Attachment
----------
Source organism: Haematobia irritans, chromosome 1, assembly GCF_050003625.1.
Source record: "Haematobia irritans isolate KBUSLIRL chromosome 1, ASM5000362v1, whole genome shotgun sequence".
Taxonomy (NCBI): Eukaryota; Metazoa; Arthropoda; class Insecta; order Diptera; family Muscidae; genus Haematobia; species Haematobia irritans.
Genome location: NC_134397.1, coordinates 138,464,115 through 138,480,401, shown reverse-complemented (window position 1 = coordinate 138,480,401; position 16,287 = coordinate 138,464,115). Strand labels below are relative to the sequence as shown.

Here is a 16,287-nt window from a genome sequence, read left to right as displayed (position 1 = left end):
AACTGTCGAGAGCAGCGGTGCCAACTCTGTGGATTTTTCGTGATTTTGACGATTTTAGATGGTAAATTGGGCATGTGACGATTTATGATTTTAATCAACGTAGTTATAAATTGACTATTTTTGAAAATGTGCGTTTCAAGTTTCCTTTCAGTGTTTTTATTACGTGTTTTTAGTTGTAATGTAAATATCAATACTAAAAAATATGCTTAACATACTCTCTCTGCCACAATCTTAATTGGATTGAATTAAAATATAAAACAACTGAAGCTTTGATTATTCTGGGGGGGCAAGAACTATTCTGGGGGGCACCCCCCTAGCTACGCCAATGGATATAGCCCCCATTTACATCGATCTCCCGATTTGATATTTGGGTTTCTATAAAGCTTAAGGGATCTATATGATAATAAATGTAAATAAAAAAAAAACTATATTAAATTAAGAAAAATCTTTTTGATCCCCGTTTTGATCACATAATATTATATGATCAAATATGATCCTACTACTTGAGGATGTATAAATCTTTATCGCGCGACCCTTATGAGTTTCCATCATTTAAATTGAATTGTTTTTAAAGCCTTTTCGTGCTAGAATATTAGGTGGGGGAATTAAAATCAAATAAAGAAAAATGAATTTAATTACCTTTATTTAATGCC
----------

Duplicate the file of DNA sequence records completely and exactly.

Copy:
Source organism: Haematobia irritans, chromosome 1, assembly GCF_050003625.1.
Source record: "Haematobia irritans isolate KBUSLIRL chromosome 1, ASM5000362v1, whole genome shotgun sequence".
Taxonomy (NCBI): Eukaryota; Metazoa; Arthropoda; class Insecta; order Diptera; family Muscidae; genus Haematobia; species Haematobia irritans.
Genome location: NC_134397.1, coordinates 138,464,115 through 138,480,401, shown reverse-complemented (window position 1 = coordinate 138,480,401; position 16,287 = coordinate 138,464,115). Strand labels below are relative to the sequence as shown.

Here is a 16,287-nt window from a genome sequence, read left to right as displayed (position 1 = left end):
AACTGTCGAGAGCAGCGGTGCCAACTCTGTGGATTTTTCGTGATTTTGACGATTTTAGATGGTAAATTGGGCATGTGACGATTTATGATTTTAATCAACGTAGTTATAAATTGACTATTTTTGAAAATGTGCGTTTCAAGTTTCCTTTCAGTGTTTTTATTACGTGTTTTTAGTTGTAATGTAAATATCAATACTAAAAAATATGCTTAACATACTCTCTCTGCCACAATCTTAATTGGATTGAATTAAAATATAAAACAACTGAAGCTTTGATTATTCTGGGGGGGCAAGAACTATTCTGGGGGGCACCCCCCTAGCTACGCCAATGGATATAGCCCCCATTTACATCGATCTCCCGATTTGATATTTGGGTTTCTATAAAGCTTAAGGGATCTATATGATAATAAATGTAAATAAAAAAAAAACTATATTAAATTAAGAAAAATCTTTTTGATCCCCGTTTTGATCACATAATATTATATGATCAAATATGATCCTACTACTTGAGGATGTATAAATCTTTATCGCGCGACCCTTATGAGTTTCCATCATTTAAATTGAATTGTTTTTAAAGCCTTTTCGTGCTAGAATATTAGGTGGGGGAATTAAAATCAAATAAAGAAAAATGAATTTAATTACCTTTATTTAATGCC